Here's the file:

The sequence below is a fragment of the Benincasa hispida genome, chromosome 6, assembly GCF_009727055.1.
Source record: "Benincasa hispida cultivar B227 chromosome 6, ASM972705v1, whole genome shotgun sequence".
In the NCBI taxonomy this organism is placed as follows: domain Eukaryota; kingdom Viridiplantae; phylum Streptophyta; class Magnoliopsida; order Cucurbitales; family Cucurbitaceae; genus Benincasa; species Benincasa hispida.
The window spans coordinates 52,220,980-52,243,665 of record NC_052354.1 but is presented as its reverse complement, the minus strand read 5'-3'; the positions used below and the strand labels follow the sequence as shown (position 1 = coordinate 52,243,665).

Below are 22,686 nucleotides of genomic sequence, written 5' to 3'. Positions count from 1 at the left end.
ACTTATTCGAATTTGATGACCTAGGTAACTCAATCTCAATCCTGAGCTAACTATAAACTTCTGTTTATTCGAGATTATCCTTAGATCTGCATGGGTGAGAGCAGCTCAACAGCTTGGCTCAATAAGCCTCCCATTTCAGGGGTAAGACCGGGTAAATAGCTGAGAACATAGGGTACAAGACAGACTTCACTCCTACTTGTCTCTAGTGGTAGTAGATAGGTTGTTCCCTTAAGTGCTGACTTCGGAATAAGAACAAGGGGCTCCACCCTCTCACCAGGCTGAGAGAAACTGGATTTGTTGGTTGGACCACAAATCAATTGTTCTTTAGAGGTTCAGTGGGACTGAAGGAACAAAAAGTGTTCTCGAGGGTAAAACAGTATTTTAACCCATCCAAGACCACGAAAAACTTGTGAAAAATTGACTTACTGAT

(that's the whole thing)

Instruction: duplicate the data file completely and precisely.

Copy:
The sequence below is a fragment of the Benincasa hispida genome, chromosome 6, assembly GCF_009727055.1.
Source record: "Benincasa hispida cultivar B227 chromosome 6, ASM972705v1, whole genome shotgun sequence".
In the NCBI taxonomy this organism is placed as follows: domain Eukaryota; kingdom Viridiplantae; phylum Streptophyta; class Magnoliopsida; order Cucurbitales; family Cucurbitaceae; genus Benincasa; species Benincasa hispida.
The window spans coordinates 52,220,980-52,243,665 of record NC_052354.1 but is presented as its reverse complement, the minus strand read 5'-3'; the positions used below and the strand labels follow the sequence as shown (position 1 = coordinate 52,243,665).

Below are 22,686 nucleotides of genomic sequence, written 5' to 3'. Positions count from 1 at the left end.
ACTTATTCGAATTTGATGACCTAGGTAACTCAATCTCAATCCTGAGCTAACTATAAACTTCTGTTTATTCGAGATTATCCTTAGATCTGCATGGGTGAGAGCAGCTCAACAGCTTGGCTCAATAAGCCTCCCATTTCAGGGGTAAGACCGGGTAAATAGCTGAGAACATAGGGTACAAGACAGACTTCACTCCTACTTGTCTCTAGTGGTAGTAGATAGGTTGTTCCCTTAAGTGCTGACTTCGGAATAAGAACAAGGGGCTCCACCCTCTCACCAGGCTGAGAGAAACTGGATTTGTTGGTTGGACCACAAATCAATTGTTCTTTAGAGGTTCAGTGGGACTGAAGGAACAAAAAGTGTTCTCGAGGGTAAAACAGTATTTTAACCCATCCAAGACCACGAAAAACTTGTGAAAAATTGACTTACTGAT